Tough competition, environmental pressures
and rising costs are posing some hard questions for steel
producers about where to site new greenfield projects. Mills
looking for a favorable economic and political environment and,
crucially, access to raw materials are increasingly turning
their attention to Brazil.
The steel sector in Brazil looks set to surge
on the back of strong domestic and international demand. The
Instituto Brasileiro de Siderurgia (IBS), Brazil's steel
institute, said in May that consumption of steel products in
the country is expected to nearly double to 40 million tonnes
by 2015 from 22 million tonnes in 2007. IBS also estimated that
investments of about $32.9 billion should increase the
country's steelmaking capacity to 63 million tonnes by 2013
from 41 million tonnes last year.
But can Brazil take on all of the new
projects being planned within its territory? The answer is most
likely yes. The country's major advantage is access to
plentiful, high-grade iron ore reserves, something which few
other steelmaking nations can boast. Brazil also has an
extensive coastline, making export business much easier.
State governments are holding out carrots to
attract new projects-such as the fiscal incentives recently
offered by Santa Catarina state to Spanish steel group
Cía. Española de Laminación SL (Celsa),
which is considering building a long-products mill there-while
Brazil's national development bank, Banco Nacional de
Desenvolvimento Econômico e Social, has shown that it's
willing to fund new mills, as it did recently for Brazilian
metals producer Votorantim Metais Ltda.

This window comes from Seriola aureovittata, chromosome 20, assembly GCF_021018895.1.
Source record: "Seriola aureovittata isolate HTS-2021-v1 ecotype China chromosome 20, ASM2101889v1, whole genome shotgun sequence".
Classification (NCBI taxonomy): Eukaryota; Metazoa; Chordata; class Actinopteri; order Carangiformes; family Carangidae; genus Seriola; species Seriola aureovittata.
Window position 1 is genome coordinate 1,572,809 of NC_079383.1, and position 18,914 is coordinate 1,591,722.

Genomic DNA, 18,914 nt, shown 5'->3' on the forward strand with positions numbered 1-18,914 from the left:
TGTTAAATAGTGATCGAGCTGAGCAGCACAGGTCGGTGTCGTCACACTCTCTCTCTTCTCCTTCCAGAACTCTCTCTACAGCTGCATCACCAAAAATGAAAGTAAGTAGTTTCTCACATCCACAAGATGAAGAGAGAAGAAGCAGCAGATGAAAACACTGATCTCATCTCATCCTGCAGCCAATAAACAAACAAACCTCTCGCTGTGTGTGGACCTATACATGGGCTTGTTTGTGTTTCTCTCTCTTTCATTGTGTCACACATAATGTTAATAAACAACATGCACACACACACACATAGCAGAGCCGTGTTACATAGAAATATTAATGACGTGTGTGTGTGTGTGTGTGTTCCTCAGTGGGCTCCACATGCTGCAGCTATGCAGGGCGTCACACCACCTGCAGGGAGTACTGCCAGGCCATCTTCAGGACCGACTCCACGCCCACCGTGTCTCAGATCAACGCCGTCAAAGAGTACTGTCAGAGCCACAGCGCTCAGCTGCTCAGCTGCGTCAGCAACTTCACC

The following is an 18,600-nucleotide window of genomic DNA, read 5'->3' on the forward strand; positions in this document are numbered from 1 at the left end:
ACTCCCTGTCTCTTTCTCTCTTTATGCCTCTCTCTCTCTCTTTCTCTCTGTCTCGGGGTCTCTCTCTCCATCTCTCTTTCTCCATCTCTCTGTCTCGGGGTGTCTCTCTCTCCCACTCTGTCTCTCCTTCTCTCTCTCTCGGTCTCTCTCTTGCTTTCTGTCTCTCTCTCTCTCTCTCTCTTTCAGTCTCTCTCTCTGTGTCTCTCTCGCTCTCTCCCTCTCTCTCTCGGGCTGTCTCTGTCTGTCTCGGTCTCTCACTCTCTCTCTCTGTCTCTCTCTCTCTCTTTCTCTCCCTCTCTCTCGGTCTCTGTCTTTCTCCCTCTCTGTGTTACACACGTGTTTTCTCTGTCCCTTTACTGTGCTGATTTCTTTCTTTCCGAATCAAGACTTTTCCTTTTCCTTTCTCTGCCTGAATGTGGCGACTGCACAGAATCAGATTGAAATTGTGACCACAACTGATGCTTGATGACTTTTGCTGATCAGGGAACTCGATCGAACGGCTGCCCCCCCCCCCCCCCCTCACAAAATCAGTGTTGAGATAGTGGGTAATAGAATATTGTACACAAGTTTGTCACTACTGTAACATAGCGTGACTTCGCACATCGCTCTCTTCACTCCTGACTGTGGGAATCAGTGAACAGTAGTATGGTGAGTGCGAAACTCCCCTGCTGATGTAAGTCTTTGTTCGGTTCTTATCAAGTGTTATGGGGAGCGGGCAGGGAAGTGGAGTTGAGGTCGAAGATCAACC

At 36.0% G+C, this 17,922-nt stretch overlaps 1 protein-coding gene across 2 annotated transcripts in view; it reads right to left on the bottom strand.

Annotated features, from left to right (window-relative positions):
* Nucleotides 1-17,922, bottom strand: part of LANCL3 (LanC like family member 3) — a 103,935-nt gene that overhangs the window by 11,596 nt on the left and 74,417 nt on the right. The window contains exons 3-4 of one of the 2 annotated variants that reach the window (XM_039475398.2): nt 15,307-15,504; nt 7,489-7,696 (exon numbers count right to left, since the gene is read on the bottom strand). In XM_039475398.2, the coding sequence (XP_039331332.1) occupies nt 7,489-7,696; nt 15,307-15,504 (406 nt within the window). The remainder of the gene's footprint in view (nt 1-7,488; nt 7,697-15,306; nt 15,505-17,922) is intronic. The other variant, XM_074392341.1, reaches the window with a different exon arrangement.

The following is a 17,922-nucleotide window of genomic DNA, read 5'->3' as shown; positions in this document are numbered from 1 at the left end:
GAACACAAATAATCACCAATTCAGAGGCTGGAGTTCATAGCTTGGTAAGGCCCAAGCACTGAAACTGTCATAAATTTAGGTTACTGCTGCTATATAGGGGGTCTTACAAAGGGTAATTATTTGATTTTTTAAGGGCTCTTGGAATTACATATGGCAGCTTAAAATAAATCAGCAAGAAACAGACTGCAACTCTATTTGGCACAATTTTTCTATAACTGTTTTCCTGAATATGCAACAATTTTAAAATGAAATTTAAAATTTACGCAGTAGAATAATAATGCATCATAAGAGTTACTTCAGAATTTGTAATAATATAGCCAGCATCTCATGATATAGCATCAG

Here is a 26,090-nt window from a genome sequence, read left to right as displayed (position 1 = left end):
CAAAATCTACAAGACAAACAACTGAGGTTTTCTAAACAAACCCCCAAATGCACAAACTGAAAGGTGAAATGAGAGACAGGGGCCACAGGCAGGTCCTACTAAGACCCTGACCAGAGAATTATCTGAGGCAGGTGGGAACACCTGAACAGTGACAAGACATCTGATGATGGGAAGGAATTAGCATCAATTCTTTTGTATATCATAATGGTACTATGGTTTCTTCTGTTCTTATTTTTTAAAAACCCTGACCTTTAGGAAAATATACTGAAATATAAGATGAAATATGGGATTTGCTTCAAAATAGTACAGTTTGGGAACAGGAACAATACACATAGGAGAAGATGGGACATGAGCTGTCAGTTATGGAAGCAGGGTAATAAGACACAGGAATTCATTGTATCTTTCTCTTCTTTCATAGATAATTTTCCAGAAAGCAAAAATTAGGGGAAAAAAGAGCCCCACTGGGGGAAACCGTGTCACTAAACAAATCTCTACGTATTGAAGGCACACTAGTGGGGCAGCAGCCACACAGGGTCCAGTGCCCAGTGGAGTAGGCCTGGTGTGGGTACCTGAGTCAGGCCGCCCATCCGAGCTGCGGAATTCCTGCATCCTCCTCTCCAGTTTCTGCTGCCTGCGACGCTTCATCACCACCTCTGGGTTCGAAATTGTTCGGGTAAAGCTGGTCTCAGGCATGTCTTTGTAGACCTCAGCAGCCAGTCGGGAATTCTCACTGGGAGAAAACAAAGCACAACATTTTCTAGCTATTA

The country is home to the world's largest
iron ore producer, Rio de Janeiro-based miner Vale, which is
facing tough challenges to expand production to keep up with
the increasing appetite from the global steelmaking industry.
Obstacles include securing environmental licensing to expand
iron ore output, periods of heavy rains and protests at its
But so far Vale has easily been attracting
major steelmakers to build new mills in Brazil, such as
Germany's ThyssenKrupp Steel AG, which has set up a joint
venture with Vale for a 5-million-tonne-per-year slab mill in
Rio de Janeiro, due to start operating next year. Another large
steelmaker, China's Baosteel Group Corp. Ltd., has a joint
venture with the miner to build a 5-million-tonne-per-year slab
mill in Espírito Santo state.
With prices of iron ore surging, steelmakers
have an obvious motive to secure captive resources of the
material. This is the model followed by Brazilian steelmaker
Usinas Siderurgicas de Minas Gerais SA (Usiminas), which
earlier this year acquired four mines in Minas Gerais state
previously owned by local mining group J. Mendes Ltda. Usiminas
recently announced plans to build a 5-million-tonne-per-year
slab project due to start operating in 2011 at a capacity of
2.5 million tonnes per year and ramping up to full capacity the
following year. Around 60 percent of production from the new
plant will be earmarked for export.
It's not the only Brazilian mill planning to
expand. Flat steel producer Cia. Siderúrgica Nacional
(CSN) will be busy in the future with as many as three new
steel projects. It plans to set up new facilities in Rio de
Janeiro and Minas Gerais states, and recently disclosed plans
to build yet another plant in northeast Pernambuco state. The
steelmaker owns a valuable asset, the Casa de Pedra iron ore
mine, which is expected to feed its new projects and also the
blast furnaces of steelmakers around the world.
Meanwhile, Grupo Gerdau SA-known for its many
acquisitions over the past few years-also is studying plans to
install a new plant in the state of Pernambuco. And still on
the new projects list, Votorantim Metais is developing a
1-million-tonne-per-year long-products steel mill in Rio de
Janeiro, due to begin operating in 2009.
Of course, there are challenges, too. A weak
U.S. dollar, in addition to the rising prices of steelmaking
and mining equipment-as well as uncertainties about its
availability-could affect the viability of some of the new
projects. But this is something that only time will tell. For
now, things are moving forward in the Land of Carnival.